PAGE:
• 14. Our current work on teacher digital competence In this paper, we • looked at 2 examples of teacher digital competence frameworks (UNESCO and Slovenian e-competency) • focused on how they describe teachers' professsional collaboration in teacher networks (focus on PD) • mapped the 2 example frameworks into DIGCOMP framework
  • 15. OUTCOMES of 2 examples of teacher digital competence frameworks mapped to DIGCOMP framework Competence areas 21 Competences 1. Information 1.1 Browsing, searching, & filtering information 1.2 Evaluating Information 1.3 Storing and retrieving information 2. Communication 2.1 Interacting through technologies 2.2 Sharing information and content 2.3 Engaging in online citizenship 2.4 Collaborating through digital channels 2.5 Netiquette 2.6 Managing digital identity 3. Content creation 3.1 Developing content 3.2 Integrating and re-elaborating 3.3 Copyright and Licences 3.4 Programming 4. Safety 4.1 Protecting devices 4.2 Protecting data and digital identity 4.3 Protecting health 4.4 Protecting the environment 5. Problem solving 5.1 Solving technical problems 5.2 Expressing needs & identifying technological responses 5.3 Innovating, creating and solving using digital tools 5.4 Identifying digital competence gaps
  • 16. And what does it all mean (1)..? The example frameworks seem to value teacher collaboration as such • but mostly for PD reasons (not so much as a teaching competence) • A gap identified: when competence frameworks talked about the use of SNS to facilitate teacher networking, not all competences needed are equally covered, e.g. issues related to other symposium papers • netiquette with students/ parents; • managing digital identity as a teacher vs. private life
  • 17. And what does it all mean (2)..? Current empirical studies (e.g. Survey of schools: ICT .., TALIS) • offer too little data to study teachers' digital competence building and the role of teacher network (and SNS) within • do not cover all the competence areas equally • E.g. TALIS 2014 has very few questions related to the use of ICT for education or PD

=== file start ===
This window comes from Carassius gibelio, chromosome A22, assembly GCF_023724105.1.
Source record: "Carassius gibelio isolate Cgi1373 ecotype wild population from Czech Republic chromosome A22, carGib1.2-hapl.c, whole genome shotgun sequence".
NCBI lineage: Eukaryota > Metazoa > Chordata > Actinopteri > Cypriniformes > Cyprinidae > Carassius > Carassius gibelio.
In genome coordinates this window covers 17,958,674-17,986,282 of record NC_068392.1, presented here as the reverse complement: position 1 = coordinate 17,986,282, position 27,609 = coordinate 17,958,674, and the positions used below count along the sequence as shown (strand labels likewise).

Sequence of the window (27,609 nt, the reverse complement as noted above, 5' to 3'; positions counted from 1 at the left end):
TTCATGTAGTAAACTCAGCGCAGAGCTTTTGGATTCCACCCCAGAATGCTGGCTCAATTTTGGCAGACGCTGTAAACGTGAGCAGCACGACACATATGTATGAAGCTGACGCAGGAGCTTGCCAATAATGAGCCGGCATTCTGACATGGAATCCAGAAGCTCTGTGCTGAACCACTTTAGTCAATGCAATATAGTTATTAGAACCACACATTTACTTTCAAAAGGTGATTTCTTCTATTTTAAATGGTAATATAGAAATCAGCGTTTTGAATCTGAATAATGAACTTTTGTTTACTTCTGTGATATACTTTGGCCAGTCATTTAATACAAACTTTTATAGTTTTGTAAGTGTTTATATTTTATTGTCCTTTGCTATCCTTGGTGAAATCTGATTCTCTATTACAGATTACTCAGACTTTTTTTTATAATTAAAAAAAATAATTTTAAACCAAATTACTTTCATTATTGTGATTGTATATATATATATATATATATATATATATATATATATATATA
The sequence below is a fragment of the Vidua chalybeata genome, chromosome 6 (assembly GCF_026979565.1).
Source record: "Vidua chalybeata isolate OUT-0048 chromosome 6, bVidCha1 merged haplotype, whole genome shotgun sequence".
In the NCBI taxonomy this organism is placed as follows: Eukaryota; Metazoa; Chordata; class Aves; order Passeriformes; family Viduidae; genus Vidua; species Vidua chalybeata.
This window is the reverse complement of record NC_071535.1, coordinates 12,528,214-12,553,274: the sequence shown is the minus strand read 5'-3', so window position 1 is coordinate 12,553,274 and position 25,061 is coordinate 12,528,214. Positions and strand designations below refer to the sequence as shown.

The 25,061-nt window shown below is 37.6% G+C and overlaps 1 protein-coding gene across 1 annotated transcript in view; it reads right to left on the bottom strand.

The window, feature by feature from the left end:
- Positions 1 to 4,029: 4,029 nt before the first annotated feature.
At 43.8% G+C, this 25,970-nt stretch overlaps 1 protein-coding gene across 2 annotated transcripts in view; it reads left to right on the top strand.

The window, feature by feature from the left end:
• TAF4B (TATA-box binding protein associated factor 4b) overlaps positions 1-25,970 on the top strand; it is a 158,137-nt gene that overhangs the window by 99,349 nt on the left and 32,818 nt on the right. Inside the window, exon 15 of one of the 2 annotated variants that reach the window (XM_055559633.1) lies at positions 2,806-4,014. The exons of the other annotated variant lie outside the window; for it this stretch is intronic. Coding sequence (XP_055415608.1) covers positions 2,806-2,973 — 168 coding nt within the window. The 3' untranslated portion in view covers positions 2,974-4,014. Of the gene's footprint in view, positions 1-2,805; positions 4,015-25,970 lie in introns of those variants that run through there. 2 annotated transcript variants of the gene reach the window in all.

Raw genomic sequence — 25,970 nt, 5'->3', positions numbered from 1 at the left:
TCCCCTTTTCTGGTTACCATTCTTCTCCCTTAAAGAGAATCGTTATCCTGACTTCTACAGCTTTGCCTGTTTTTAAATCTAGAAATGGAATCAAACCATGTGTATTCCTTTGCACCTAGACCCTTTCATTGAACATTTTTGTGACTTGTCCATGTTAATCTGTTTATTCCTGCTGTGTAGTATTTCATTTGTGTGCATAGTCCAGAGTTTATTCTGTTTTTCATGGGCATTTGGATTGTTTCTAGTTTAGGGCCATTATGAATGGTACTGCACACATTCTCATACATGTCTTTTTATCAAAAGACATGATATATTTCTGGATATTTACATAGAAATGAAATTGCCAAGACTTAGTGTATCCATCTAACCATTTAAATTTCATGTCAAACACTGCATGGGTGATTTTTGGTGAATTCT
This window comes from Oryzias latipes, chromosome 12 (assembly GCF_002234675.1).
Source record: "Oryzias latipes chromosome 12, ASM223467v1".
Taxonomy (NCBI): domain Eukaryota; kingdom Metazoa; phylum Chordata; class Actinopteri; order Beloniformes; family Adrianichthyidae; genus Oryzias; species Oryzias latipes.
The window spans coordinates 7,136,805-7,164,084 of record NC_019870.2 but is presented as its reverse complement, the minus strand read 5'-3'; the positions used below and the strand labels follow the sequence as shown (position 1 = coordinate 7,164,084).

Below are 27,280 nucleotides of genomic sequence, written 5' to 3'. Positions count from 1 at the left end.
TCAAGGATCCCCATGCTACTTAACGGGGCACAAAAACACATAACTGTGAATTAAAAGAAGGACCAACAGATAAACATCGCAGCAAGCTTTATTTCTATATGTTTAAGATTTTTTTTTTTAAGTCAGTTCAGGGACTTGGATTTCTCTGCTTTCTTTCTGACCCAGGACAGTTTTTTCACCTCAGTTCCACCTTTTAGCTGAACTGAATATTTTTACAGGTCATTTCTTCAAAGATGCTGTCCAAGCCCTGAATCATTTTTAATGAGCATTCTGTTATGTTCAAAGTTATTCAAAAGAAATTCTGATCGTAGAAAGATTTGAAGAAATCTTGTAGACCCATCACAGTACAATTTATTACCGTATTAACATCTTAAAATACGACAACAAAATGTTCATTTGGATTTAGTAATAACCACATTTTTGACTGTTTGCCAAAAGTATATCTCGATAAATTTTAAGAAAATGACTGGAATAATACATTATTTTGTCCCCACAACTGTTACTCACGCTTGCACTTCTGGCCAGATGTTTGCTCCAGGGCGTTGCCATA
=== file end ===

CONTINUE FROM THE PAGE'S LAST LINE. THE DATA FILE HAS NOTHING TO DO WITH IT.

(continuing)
• 18. Structure I. Context of this work II. Digital Competence Framework (DIGCOMP) III. Focus: Current work on teacher digital competence and teacher networks IV. Next steps
  • 19. JRC-IPTS future work in this area 1. The DIGCOMP framework will be referenced with the European Qualification Framework (EQF) • Each DIGCOMP competence will be referenced using the main three reference level descriptors (knowledge, skills, competence) on 8 levels. Descriptors will indicate the learning outcomes relevant to each level in any system of qualifications. • Work most likely finished by mid-2015 2. Creation of Teachers' Digital Competence Framework using the EQF levels • Work will be carried out in 2014- 2015
  • 20. Thank you! Institute for Prospective Technological Studies (IPTS) Information Society Unit http://is.jrc.ec.europa.eu JRC Science Hub: https://ec.europa.eu/jrc